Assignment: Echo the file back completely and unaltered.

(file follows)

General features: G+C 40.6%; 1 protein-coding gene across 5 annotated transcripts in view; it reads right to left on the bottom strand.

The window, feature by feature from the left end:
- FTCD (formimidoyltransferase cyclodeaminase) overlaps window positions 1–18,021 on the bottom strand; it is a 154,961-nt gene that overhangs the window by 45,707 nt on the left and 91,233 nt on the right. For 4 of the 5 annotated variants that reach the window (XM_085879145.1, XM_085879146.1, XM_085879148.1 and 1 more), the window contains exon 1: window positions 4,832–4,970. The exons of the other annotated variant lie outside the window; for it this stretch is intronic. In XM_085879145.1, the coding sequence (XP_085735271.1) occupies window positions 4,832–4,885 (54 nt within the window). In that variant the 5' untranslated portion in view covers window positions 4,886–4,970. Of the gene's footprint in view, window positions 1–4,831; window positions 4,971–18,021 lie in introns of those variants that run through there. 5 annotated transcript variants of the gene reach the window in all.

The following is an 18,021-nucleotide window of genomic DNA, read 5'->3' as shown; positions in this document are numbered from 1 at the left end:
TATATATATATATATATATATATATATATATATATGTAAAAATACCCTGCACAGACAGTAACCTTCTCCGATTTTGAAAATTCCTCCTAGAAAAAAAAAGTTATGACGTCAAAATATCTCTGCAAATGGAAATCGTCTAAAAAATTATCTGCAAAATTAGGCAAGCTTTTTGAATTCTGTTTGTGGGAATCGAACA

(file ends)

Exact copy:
General features: G+C 40.6%; 1 protein-coding gene across 5 annotated transcripts in view; it reads right to left on the bottom strand.

The window, feature by feature from the left end:
- FTCD (formimidoyltransferase cyclodeaminase) overlaps window positions 1–18,021 on the bottom strand; it is a 154,961-nt gene that overhangs the window by 45,707 nt on the left and 91,233 nt on the right. For 4 of the 5 annotated variants that reach the window (XM_085879145.1, XM_085879146.1, XM_085879148.1 and 1 more), the window contains exon 1: window positions 4,832–4,970. The exons of the other annotated variant lie outside the window; for it this stretch is intronic. In XM_085879145.1, the coding sequence (XP_085735271.1) occupies window positions 4,832–4,885 (54 nt within the window). In that variant the 5' untranslated portion in view covers window positions 4,886–4,970. Of the gene's footprint in view, window positions 1–4,831; window positions 4,971–18,021 lie in introns of those variants that run through there. 5 annotated transcript variants of the gene reach the window in all.

The following is an 18,021-nucleotide window of genomic DNA, read 5'->3' as shown; positions in this document are numbered from 1 at the left end:
TATATATATATATATATATATATATATATATATATGTAAAAATACCCTGCACAGACAGTAACCTTCTCCGATTTTGAAAATTCCTCCTAGAAAAAAAAAGTTATGACGTCAAAATATCTCTGCAAATGGAAATCGTCTAAAAAATTATCTGCAAAATTAGGCAAGCTTTTTGAATTCTGTTTGTGGGAATCGAACA